The National Archaeological Museum, which was established in 1829 and was placed in a neo-classical building that took 23 years until it was complete in 1889, not only the largest archaeological museum in Greece ever present, but its collection of Ancient Greek art is one of the most unique in the world. Indeed, there are over 11,000 exhibits dating as far back as the Neolithic period through to late Antiquity. For many Archaeology enthusiasts, it is one of the best museums in the world.
1What can be observed on display?
The National Archaeological Museum’s first aim was to collect the numerous findings dating from the beginning of Prehistory to Late Antiquity excavated in local Athens and its surroundings. In later years, it housed objects from all over the country.
The collection is displayed along the museum’s two floors and is divided into various exhibitions, including the Prehistory Collection, the Sculpture Collection, the Vase and Minor Objects Collection and the Metallurgy Collection. Moreover, a relatively rich art collection from Ancient Egypt is also present.
Visitors will get more than a glimpse of the Ancient Greek civilization while they’re visiting this large museum that includes pots carved out of stone, bronze objects, jewelry, mummies, small ceramic objects, ivory, marble and glass objects. There are also several gold funerary masks.
2Let’s take a dive into the ancient treasures: The Prehistoric Collection
The Prehistoric Collection displays the exceptional productions of Mycenaen craftsmanship. The mask of Agamemnon is perhaps the most famous piece in the National Archaeological Museum, and one of the most important handicrafts from the whole ancient world. You may relate it with Homer’s legendary epic “Iliad”. However, scientists have dated the mask back to the 16th century BC and therefore pre-dating the life Agamemnon but it still goes by his name. The mask was discovered in Mycenae in 1876 with five others and was used to cover one important person in death.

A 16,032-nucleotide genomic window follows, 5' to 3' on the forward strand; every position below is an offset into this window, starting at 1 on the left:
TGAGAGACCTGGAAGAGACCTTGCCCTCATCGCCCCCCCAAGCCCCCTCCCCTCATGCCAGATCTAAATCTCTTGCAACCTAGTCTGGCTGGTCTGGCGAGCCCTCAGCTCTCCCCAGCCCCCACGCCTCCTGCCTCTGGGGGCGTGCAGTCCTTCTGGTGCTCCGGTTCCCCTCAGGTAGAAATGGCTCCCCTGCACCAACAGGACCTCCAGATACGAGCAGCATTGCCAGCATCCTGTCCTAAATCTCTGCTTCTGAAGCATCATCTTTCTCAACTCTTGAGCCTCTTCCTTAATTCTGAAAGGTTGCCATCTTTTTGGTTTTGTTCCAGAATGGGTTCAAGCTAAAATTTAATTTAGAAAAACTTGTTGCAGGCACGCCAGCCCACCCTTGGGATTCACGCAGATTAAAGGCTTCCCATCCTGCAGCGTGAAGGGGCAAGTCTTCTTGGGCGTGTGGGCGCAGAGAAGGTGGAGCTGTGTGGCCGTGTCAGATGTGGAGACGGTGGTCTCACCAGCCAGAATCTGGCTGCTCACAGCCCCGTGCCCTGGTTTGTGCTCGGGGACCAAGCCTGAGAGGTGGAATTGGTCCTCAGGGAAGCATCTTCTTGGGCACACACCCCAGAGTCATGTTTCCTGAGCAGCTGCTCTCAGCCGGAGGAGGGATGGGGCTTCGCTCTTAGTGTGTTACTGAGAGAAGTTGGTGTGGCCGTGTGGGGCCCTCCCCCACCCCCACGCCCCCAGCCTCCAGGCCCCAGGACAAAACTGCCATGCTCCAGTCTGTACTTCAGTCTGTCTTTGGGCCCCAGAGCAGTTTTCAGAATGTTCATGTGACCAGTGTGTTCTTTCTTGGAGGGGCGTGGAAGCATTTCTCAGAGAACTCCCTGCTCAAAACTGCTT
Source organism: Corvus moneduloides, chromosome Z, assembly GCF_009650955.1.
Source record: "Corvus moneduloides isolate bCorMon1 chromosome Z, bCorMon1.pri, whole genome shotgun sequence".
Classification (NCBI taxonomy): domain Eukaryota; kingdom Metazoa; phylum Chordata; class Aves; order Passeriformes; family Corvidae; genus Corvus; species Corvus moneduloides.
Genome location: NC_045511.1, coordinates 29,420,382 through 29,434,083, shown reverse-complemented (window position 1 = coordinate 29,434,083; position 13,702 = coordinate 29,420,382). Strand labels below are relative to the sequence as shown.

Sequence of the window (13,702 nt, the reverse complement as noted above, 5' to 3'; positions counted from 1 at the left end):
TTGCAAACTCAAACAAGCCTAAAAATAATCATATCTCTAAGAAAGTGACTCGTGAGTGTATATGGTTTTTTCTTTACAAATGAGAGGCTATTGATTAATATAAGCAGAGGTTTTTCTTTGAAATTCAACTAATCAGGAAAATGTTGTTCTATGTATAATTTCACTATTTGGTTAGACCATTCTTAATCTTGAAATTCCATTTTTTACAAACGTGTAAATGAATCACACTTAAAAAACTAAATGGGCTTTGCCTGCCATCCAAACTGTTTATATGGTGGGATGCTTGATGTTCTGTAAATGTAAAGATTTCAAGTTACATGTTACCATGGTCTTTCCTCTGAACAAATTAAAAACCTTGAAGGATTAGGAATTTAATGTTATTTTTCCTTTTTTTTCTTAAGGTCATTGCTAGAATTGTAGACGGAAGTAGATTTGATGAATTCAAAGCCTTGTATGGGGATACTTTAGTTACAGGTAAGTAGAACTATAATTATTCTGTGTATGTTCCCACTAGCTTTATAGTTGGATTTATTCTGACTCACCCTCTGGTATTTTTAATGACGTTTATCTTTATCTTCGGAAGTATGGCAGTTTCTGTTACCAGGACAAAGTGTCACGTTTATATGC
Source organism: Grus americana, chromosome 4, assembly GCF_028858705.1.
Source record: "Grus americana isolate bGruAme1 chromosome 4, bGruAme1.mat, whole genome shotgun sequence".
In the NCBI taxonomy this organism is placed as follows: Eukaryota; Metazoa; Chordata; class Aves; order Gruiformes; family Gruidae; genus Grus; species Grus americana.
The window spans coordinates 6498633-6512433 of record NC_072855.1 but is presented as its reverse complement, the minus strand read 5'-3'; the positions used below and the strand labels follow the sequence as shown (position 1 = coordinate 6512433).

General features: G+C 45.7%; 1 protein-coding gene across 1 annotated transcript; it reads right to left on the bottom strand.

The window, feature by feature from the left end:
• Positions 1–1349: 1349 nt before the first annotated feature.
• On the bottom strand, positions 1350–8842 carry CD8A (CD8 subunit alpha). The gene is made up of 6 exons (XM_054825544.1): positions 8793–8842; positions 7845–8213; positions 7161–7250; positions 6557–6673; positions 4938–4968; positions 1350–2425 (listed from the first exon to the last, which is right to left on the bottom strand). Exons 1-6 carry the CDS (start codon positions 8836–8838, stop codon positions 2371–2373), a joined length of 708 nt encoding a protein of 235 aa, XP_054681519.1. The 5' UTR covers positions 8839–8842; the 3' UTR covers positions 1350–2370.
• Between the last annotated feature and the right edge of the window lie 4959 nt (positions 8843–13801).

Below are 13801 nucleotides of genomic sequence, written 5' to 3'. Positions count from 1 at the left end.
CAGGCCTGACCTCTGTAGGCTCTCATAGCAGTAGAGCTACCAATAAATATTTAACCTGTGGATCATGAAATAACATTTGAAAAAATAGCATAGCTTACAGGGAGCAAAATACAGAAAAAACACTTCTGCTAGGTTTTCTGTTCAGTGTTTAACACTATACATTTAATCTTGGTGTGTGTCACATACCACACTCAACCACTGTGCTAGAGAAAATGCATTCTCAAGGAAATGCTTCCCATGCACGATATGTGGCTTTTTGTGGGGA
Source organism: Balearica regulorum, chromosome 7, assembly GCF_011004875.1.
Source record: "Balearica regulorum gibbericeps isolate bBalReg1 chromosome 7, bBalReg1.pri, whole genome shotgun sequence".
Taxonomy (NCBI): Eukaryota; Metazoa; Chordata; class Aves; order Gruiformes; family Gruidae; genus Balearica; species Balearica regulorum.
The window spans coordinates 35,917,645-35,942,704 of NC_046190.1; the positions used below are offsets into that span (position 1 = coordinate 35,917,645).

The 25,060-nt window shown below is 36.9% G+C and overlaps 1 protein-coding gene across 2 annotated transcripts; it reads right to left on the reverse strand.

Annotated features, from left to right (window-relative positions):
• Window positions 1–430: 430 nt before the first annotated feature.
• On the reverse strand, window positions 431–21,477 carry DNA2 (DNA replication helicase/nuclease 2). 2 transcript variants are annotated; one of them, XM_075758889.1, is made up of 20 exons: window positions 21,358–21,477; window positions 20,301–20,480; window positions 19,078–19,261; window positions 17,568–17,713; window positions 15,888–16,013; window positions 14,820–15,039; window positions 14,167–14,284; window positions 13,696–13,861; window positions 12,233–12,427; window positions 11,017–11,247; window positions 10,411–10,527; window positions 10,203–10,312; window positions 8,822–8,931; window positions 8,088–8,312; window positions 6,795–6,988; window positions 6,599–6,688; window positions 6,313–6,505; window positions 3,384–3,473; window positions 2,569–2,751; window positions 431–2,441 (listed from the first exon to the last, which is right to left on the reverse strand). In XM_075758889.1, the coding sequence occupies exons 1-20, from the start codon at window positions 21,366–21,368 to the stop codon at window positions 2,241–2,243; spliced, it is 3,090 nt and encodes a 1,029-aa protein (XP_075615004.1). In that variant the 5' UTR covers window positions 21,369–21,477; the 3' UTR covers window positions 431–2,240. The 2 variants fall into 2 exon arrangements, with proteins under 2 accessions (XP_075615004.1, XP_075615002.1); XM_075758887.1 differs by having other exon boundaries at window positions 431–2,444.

3Examine the ability of ancient metal workers: The Bronze Collection
Likewise, The Bronze Collection of the National Archaeological Museum hosts many unique works such as The Artemision Bronze Statue of Zeus, The Jockey of Artemision (which was dated back to 140 BC and found at the same shipwreck as the former), and The Antikythera Mechanism that still baffles the minds of historians and archeologs alike. Many people deem it the first computer in the world.
4Witness the eternal quietude of people: Tombs of the Kerameikos
In 1891, following the establishment of the museum, the ancient cemetery of Kerameikos in central Athens was excavated to discover local items. Two exceptional skeletons unearthed in nearly full form as their Sarcophagi were found protected in a layer of mud. These skeletons were from 460BC and were accompanied by 9 vases as grave offerings which were related to afterlife cult in Classical Athens.
5How and when to visit?
The museum, unlike many others in Athens, remains open 7 days per week (with the exception of public holidays of course) and also during the summer months, from 8:00am to 8:00pm. You can reach the entrance by Patission Street after you stop at Viktoria and Omonoia, the closest metro stations. Try to fetch a combined ticket which is valid for the National Archaeological Museum of Athens, Byzantine & Christian Museum, Numismatic Museum Athens and Epigraphical Museum.